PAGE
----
Movie Review
The Saddest Music in the World


Director: Guy Maddin
Cast: Isabella Rossellini, Mark McKinney, Maria de Medeiros

uspension of disbelief is almost always a key factor in determining how much you’ll get out of the experience of sitting in a darkened theatre and watching a movie. Almost always—but not always. There is, of course, the most obvious exception of non-fiction films. There are some movies that hit so close to home that enjoyment in the usual sense seems ultimately beside the point. And then there are farces.

Canadian auteur Guy Maddin’s The Saddest Music in the World falls roughly into this latter category of movies that don’t necessarily require any serious suspension of disbelief to be adequately appreciated. ‘Roughly’, because it’s what might be somewhat awkwardly described as an “art-farce”; Maddin’s film is presumably way too willfully eccentric to appeal to most moviegoers’ expectations of farcial comedy. Still, it fits nicely with’s definition: “A light dramatic work in which highly improbable plot situations, exaggerated characters, and often slapstick elements are used for humorous effect.”

The most sophisticated episode of Kids in the Hall ever made...

As its title might suggest, it's an absurdist melodrama centering on an international contest, sponsored by Winnipeg “beer baroness” Lady Port-Huntly (Isabella Rossellini), that serves to determine which nation’s music is the world's saddest. (Her catch-phrase: “If you’re sad and you like beer, I’m your lady.”) Enter: Chester Kent (Mark McKinney), the Canadian expatriate representing America in the contest; a down-on-his-luck composer of Broadway musicals, he pledges to serve up “sadness but with sass and pizzazz.” Chester is also, we soon find out, Port-Huntly’s former lover. His father, Dr. Fyodor Kent (David Fox), representing Canada, is still madly in love with his son’s ex-flame, and in attempt to make up for drunkenly amputating both of her legs (only one needed amputating, but he was seeing double, we learn through a flashback) has crafted her a pair of beer-filled glass gams fit for…well, a legless beer baroness . Oh, and Chester’s estranged brother, Roderick (Ross McMillan), posing as a Serbian cellist called Gravillo the Great, also returns home to Winnipeg for the competition. While Roderick mourns the death of his young son and the mysterious disappearance of his beloved wife, Chester lives it up with his new girlfriend, an amnesiac nymphomaniac named Narcissa (Maria de Medeiros, of Pulp Fiction fame). I imagine you can guess where things head from there.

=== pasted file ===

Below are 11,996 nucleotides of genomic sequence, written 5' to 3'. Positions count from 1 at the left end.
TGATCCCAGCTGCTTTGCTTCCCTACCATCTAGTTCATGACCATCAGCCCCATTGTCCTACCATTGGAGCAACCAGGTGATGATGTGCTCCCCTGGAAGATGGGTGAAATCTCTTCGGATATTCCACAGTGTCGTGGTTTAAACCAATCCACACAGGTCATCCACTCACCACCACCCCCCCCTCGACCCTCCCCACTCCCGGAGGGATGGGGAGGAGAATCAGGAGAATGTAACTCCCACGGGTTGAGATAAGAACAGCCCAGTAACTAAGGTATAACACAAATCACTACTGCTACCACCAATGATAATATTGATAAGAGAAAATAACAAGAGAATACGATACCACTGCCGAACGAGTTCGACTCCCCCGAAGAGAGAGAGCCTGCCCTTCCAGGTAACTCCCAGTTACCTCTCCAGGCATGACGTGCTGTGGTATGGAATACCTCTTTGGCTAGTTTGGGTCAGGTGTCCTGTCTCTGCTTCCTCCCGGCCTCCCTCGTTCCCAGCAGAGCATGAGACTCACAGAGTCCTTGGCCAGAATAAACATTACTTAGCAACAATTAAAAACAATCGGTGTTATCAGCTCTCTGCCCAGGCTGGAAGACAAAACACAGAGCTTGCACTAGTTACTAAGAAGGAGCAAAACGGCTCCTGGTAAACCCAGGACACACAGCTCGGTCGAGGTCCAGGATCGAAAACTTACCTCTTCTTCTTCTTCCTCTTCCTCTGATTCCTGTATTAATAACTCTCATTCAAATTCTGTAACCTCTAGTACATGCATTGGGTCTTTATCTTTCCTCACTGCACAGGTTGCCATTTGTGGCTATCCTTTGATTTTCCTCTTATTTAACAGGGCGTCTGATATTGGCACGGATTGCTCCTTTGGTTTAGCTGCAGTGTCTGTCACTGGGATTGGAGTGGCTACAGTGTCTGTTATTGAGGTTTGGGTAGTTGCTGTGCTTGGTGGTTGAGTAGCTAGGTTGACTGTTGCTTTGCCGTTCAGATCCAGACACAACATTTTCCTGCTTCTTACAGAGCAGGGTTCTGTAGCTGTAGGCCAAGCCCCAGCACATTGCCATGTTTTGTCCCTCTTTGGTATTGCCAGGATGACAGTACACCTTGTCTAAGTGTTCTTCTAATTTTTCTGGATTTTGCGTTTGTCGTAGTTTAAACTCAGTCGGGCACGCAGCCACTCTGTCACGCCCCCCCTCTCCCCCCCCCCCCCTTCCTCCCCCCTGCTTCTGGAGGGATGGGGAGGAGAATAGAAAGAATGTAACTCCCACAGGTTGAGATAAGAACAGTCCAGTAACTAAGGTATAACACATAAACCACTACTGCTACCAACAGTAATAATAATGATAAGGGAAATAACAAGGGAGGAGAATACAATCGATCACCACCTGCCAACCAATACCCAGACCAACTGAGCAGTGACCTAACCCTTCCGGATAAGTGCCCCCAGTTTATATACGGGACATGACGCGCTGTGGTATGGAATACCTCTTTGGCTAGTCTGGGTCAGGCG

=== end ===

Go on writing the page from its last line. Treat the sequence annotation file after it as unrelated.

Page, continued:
"Rommel, you magnificent bastard! I read your book!"

The film’s plot is more convoluted than a typical Marx Brothers movie, which is only appropriate since Maddin seems to have drawn heavily on Marx classics like Duck Soup and A Night at the Opera as a source of inspiration for his film’s anarchic tone—those, among countless other aesthetic artifacts of cinema past, sadly forgotten by most folks. Set during the Prohibition era and inspired by an apparently serious unfilmed script by Remains of the Day author Kazuo Ishiguro (presumably, radically refashioned by Maddin and George Toles, who are co-credited with the film’s screenplay), Saddest Music plays like a surreal string of lovingly arranged allusions and anachronisms. Though it can easily be read as an allegory for Canadian self-identity (especially in relation to the United States), Maddin’s movie might work best of all as a drinking game for obscurantist cinephiles—and not just because it features composers and musicians from around the world sliding gleefully into a large vat of beer.

By: Josh Timmermann

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